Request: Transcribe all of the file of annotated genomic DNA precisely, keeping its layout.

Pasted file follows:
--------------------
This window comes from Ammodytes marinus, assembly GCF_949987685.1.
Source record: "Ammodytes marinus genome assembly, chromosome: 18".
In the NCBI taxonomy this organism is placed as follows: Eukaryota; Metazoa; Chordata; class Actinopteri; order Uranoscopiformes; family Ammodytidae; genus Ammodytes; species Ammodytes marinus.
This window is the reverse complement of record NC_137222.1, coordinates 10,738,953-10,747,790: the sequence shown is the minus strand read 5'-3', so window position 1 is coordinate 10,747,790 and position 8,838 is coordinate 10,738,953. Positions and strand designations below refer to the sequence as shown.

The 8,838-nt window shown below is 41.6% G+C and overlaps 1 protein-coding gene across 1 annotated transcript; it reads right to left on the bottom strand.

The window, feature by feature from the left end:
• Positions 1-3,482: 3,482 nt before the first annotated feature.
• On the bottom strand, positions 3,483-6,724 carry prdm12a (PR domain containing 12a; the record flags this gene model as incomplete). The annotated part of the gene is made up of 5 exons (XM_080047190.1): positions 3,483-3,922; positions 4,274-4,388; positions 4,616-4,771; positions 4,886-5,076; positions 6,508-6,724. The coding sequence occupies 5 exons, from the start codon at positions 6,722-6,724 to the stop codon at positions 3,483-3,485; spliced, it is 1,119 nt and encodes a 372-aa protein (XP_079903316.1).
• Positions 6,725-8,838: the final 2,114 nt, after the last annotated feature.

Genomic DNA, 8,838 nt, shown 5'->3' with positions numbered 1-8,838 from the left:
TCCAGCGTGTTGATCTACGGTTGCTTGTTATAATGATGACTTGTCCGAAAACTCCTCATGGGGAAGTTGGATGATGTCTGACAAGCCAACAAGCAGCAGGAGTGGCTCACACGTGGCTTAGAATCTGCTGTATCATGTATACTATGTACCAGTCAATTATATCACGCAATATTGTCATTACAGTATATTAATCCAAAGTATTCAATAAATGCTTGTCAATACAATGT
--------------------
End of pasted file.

This window comes from Ammodytes marinus, assembly GCF_949987685.1.
Source record: "Ammodytes marinus genome assembly, chromosome: 18".
In the NCBI taxonomy this organism is placed as follows: Eukaryota; Metazoa; Chordata; class Actinopteri; order Uranoscopiformes; family Ammodytidae; genus Ammodytes; species Ammodytes marinus.
This window is the reverse complement of record NC_137222.1, coordinates 10,738,953-10,747,790: the sequence shown is the minus strand read 5'-3', so window position 1 is coordinate 10,747,790 and position 8,838 is coordinate 10,738,953. Positions and strand designations below refer to the sequence as shown.

The 8,838-nt window shown below is 41.6% G+C and overlaps 1 protein-coding gene across 1 annotated transcript; it reads right to left on the bottom strand.

The window, feature by feature from the left end:
• Positions 1-3,482: 3,482 nt before the first annotated feature.
• On the bottom strand, positions 3,483-6,724 carry prdm12a (PR domain containing 12a; the record flags this gene model as incomplete). The annotated part of the gene is made up of 5 exons (XM_080047190.1): positions 3,483-3,922; positions 4,274-4,388; positions 4,616-4,771; positions 4,886-5,076; positions 6,508-6,724. The coding sequence occupies 5 exons, from the start codon at positions 6,722-6,724 to the stop codon at positions 3,483-3,485; spliced, it is 1,119 nt and encodes a 372-aa protein (XP_079903316.1).
• Positions 6,725-8,838: the final 2,114 nt, after the last annotated feature.

Genomic DNA, 8,838 nt, shown 5'->3' with positions numbered 1-8,838 from the left:
TCCAGCGTGTTGATCTACGGTTGCTTGTTATAATGATGACTTGTCCGAAAACTCCTCATGGGGAAGTTGGATGATGTCTGACAAGCCAACAAGCAGCAGGAGTGGCTCACACGTGGCTTAGAATCTGCTGTATCATGTATACTATGTACCAGTCAATTATATCACGCAATATTGTCATTACAGTATATTAATCCAAAGTATTCAATAAATGCTTGTCAATACAATGT